The cyclic lipopeptide fengycin, produced by Bacillus subtilis, exhibits its antimicrobial capabilities by altering the integrity of the cell membrane of plant pathogens. Previous work has correlated fengycin activity with membrane characteristics, such as sterol content. This work focused on the influence of fengycin on supported lipid bilayers containing varying levels of ergosterol. Total internal reflection fluorescence (TIRF) microscopy was used to visualize and distinguish ordered (Lβ/Lo) and disordered (Lα/Ld) domains in the model membranes following exposure to low (50 μg) and high (500 μg) fengycin doses. Application of an initial low dose of fengycin to 0% and 3% ergosterol-containing bilayers resulted in redistribution of Lα/Lβ and Lo/Ld domains, respectively, which the bilayers compensated and corrected for over time. These membranes were unable to tolerate a second 50 μg dose or a single high fengycin dose. The 6% ergosterol bilayers were able to tolerate sequential low doses of fengycin. Exposure of these bilayers to the high fengycin dose caused a decrease in the number of Lo domains, albeit less than that seen in the 0% and 3% ergosterol bilayers. Bilayers containing 12% ergosterol, exhibited the least amount of change after fengycin exposure. These were the only bilayer to exhibit an increase in area taken up by ordered domains. These results suggest fengycin may preferentially act on the Lβ or Lo phase, the area in which ergosterol resides. Bilayers containing low levels of ergosterol appear to be more sensitive to the lipopeptide, suggesting ergosterol plays a role in buffering perturbations caused by fengycin.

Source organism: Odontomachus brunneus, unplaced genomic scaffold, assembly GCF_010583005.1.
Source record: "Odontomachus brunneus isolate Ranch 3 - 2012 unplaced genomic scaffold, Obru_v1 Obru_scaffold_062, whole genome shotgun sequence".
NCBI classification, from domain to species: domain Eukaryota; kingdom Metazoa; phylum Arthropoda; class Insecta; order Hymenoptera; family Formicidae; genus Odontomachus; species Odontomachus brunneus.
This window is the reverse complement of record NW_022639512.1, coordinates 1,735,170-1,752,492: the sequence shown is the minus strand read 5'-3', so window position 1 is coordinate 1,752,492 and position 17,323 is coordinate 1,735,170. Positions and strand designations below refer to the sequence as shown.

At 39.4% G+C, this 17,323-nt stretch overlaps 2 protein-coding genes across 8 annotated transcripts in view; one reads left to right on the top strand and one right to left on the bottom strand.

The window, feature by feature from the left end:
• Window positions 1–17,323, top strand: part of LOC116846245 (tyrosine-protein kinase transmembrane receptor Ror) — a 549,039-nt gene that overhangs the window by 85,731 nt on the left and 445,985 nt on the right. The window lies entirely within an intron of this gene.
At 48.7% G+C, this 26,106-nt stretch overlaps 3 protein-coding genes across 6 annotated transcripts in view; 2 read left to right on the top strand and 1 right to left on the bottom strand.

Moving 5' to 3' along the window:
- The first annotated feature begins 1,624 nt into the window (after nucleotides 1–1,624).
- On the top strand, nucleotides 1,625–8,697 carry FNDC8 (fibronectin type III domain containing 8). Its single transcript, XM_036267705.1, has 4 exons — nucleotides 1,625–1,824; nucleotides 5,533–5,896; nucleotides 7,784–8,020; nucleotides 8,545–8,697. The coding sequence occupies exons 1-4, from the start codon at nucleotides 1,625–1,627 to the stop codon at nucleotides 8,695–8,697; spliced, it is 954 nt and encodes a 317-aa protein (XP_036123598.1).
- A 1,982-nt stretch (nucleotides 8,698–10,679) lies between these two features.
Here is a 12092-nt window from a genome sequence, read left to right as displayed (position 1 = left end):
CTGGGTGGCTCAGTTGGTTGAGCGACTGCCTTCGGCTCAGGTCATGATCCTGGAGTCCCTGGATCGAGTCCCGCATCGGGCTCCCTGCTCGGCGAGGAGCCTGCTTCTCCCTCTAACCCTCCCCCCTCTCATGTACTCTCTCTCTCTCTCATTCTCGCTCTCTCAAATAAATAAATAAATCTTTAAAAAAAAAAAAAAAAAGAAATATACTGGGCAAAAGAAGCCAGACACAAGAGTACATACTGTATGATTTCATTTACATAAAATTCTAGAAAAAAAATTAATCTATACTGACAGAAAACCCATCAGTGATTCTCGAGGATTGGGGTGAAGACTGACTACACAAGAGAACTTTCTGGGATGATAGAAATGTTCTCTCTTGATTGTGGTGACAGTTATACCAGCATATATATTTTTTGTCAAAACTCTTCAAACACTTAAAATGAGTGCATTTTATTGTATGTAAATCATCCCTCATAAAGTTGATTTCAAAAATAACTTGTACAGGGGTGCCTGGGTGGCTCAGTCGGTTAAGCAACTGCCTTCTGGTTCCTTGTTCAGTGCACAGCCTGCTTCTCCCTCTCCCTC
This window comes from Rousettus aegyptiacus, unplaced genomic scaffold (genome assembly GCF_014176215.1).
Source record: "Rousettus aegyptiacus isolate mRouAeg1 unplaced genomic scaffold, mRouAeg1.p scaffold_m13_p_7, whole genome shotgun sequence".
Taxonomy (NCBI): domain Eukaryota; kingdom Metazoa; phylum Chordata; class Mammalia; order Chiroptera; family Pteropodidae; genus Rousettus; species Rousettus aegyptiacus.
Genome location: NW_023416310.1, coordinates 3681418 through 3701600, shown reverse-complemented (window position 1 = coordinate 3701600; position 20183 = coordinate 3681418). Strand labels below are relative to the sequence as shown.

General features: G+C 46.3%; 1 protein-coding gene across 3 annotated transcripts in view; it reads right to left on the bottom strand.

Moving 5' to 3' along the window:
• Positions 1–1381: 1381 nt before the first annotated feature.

Antimicrobial compound, Domain distribution, Ergosterol, Fengycin, Model membranes
Biochimica et Biophysica Acta - Biomembranes
Department of Chemistry

Mantil, E. (Elisabeth), Crippin, T. (Trinda), & Avis, T. (2019). Domain redistribution within ergosterol-containing model membranes in the presence of the antimicrobial compound fengycin. Biochimica et Biophysica Acta - Biomembranes, 1861(4), 738–747. doi:10.1016/j.bbamem.2019.01.003